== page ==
This semi-rural area on the periphery of Norton West ward/electoral division, is an area made up predominantly of equestrian smallholdings and small arable farms.
The manor of Blakiston stands on the North-western verge of Norton parish, adjoining Thorp and Winyard.
The old hall of Blakiston was taken down many years ago, and the materials sold at Stockton. The site was near the road, with deep meadows on the West, and some broken ground falling rapidly to the Thorp beck.
From: ‘Parish of Norton’, The History and Antiquities of the County Palatine of Durham: volume 3: Stockton and Darlington wards (1823), pp. 152-167.
Sketch by S H Grimm made a few years before its demolition. Showing the church from the north; the roofs were low-pitched and nave had a massive western bellcote and the narrow north aisle with a shoulder-headed doorway between two tall single light windows with a smaller trefoil-headed light further east. The chancel was clearly of later 12th century date, and was of two bays with shallow pilaster buttresses, a moulded string below the round-arched windows, and an indented string at a higher level carried up over the windows as a hoodmould.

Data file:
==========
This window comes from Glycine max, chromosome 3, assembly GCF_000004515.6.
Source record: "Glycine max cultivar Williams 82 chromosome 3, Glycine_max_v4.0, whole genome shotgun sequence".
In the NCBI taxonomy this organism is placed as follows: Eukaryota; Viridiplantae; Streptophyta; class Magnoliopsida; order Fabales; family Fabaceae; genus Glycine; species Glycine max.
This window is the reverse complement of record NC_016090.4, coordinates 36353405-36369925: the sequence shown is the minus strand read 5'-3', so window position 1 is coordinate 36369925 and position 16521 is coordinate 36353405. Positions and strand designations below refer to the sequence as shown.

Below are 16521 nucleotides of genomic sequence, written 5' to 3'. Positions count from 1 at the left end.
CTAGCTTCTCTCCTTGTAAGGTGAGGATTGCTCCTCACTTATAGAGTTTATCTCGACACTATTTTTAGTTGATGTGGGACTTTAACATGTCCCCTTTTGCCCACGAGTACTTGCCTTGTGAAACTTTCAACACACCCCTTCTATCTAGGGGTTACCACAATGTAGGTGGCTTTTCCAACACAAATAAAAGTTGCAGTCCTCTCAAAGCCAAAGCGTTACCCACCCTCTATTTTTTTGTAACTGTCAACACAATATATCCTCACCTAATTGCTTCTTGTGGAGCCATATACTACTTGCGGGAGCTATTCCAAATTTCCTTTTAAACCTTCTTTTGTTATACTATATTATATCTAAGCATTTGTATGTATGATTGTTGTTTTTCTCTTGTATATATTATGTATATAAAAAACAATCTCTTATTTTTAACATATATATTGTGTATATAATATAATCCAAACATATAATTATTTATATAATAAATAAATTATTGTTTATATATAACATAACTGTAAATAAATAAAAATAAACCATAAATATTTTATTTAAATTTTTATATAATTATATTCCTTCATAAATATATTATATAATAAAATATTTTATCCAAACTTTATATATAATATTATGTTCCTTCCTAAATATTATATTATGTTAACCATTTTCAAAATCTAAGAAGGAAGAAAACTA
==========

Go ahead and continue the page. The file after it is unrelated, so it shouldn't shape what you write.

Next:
The sketch seems to show a straight joint at the south end of the east wall of the aisle, as if the aisle had been added to an earlier aisleless nave. The Hospital chapel can be seen a little to the west.
In 1273 Bishop Stitchell of Durham established a church and hospital at Greatham, near Hartlepool. About a decade after Grimm made these drawings both of these buildings were partially rebuilt. The church underwent further reconstruction during the 19th century. The original medieval aisles were fortunately kept intact.
Built 1833 as a National School. Restored 1893. Tudor Gothic style. Brick with stone dressings. Three bays on North front, central coped gable with kneelers and a string course with a panel inscribed “National School” above. Pointed and chamfered doorway with square label and blind mouchette tracery in the spandrels; above are 2 shields with the legends “Built 1833″ and “Restored 1893″. Each side has, a 3 light mullion and transom window with 4 centred arch heads and labels. Gable ends at sides half timbered. Slate roofs.
The parish of Yarm covers 1,229 acres, of which 301 are arable land, 606 permanent grass, and 42 woods and plantations. The soil is clay and loam with a subsoil of Keuper marls, and the chief crops are wheat, oats and beans. The parish is bounded on the west and north by the Tees, while part of the north and the whole of the eastern boundary is formed by its tributary the Leven. The ground slopes upwards from the river banks to the centre of the parish, the greatest height being 122 ft. above ordnance datum.
A sharp bend of the Tees forms a peninsula a little over half a mile long and for the most part a quarter of a mile wide. It is on this that the town is built on ground no where exceeding 25 ft. above ordnance datum. The town has frequently suffered from floods, those of 1753, 1771 and 1881 being especially disastrous.
From: ‘Parishes: Yarm’, A History of the County of York North Riding: Volume 2 (1923), pp. 319-326.